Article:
The contactless card
Contactless payment cards boast convenience and ease-of-use at purchase, but are they secure? A host of recent reports have called into question their security.
This type of card uses near-field communication, or NFC, to conduct payments. Card information is stored in a chip on the card or device and that data is transmitted via radio frequency to a payment terminal equipped to accept this type of tap-and-go payment. Some credit cards and gas stations offer this technology.
The technology is similar to RFID, or radio frequency identification, found in electronic toll collection tags such as E-ZPass. The key difference is the RFID technology is meant to be read at great distances, while NFC technology is meant to be read at a very close distance, no more than 4 inches.
The media reports focused on the possibility that someone could lift the information from a card while it's still in a wallet by simply waving an NFC reader close to it. So far, the fears are unfounded because they have occurred only in demonstrations. There has been no reported fraud committed like this.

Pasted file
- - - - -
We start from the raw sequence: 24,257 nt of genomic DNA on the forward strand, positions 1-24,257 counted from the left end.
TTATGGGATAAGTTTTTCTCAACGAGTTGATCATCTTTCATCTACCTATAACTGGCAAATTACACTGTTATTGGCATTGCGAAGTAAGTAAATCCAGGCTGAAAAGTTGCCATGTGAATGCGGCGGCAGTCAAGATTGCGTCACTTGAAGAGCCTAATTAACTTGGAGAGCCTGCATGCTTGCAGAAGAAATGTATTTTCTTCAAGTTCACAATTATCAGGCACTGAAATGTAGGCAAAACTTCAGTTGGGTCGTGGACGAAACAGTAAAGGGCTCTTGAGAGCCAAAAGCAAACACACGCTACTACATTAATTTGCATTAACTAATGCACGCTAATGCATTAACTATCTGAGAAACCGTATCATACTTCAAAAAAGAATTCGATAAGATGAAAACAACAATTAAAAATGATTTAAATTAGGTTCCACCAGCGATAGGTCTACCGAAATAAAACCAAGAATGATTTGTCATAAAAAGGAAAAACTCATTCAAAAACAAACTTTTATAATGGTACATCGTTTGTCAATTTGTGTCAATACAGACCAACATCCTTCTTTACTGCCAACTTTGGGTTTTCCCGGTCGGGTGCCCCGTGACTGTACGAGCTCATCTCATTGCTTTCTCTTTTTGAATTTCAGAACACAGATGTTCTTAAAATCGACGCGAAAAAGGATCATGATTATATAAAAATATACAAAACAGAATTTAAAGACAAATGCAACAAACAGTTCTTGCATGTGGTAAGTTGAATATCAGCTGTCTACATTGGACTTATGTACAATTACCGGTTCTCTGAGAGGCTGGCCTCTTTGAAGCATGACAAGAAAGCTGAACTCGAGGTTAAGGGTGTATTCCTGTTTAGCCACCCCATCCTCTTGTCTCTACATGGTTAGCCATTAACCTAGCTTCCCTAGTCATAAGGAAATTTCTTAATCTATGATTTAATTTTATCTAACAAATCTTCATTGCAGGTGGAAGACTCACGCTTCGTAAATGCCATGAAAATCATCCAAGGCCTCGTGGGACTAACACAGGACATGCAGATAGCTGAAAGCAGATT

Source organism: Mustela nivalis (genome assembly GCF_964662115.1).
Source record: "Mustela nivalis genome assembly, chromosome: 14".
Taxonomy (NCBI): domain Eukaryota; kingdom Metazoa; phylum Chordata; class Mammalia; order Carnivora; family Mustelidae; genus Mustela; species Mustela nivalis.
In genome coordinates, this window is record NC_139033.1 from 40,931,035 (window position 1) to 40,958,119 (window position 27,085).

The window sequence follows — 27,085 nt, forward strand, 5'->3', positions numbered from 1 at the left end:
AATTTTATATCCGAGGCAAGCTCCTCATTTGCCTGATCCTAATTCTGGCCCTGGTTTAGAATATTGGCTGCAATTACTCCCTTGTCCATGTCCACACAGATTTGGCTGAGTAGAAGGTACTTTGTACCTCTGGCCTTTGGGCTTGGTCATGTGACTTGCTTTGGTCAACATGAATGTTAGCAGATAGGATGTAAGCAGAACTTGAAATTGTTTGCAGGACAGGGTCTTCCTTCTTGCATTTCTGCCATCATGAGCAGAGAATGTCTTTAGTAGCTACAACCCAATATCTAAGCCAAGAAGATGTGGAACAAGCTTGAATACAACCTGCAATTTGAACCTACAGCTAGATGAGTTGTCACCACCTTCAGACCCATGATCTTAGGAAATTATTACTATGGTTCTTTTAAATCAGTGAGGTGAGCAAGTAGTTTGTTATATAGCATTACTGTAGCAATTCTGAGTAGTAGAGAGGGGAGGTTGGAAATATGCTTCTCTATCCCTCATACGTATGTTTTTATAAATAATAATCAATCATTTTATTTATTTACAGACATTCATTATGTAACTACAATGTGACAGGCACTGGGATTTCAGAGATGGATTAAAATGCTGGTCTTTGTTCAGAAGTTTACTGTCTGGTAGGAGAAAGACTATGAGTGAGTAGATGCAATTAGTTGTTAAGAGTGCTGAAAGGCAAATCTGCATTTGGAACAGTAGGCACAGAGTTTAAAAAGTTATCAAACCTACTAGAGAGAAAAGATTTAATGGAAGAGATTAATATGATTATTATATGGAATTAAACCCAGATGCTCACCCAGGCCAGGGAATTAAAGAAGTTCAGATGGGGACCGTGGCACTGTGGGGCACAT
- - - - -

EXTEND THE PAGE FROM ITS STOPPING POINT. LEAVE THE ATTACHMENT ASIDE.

"It's certainly not in banks' interests to employ a technology that puts their consumers in danger," says Michael Misasi, senior analyst at Mercator Advisory Group. "It's my understanding that NFC cards only operate within a couple of centimeters."
NFC cards also allow consumers to hold onto their cards throughout the entire transaction, eliminating the ability of fraudsters to skim their cards.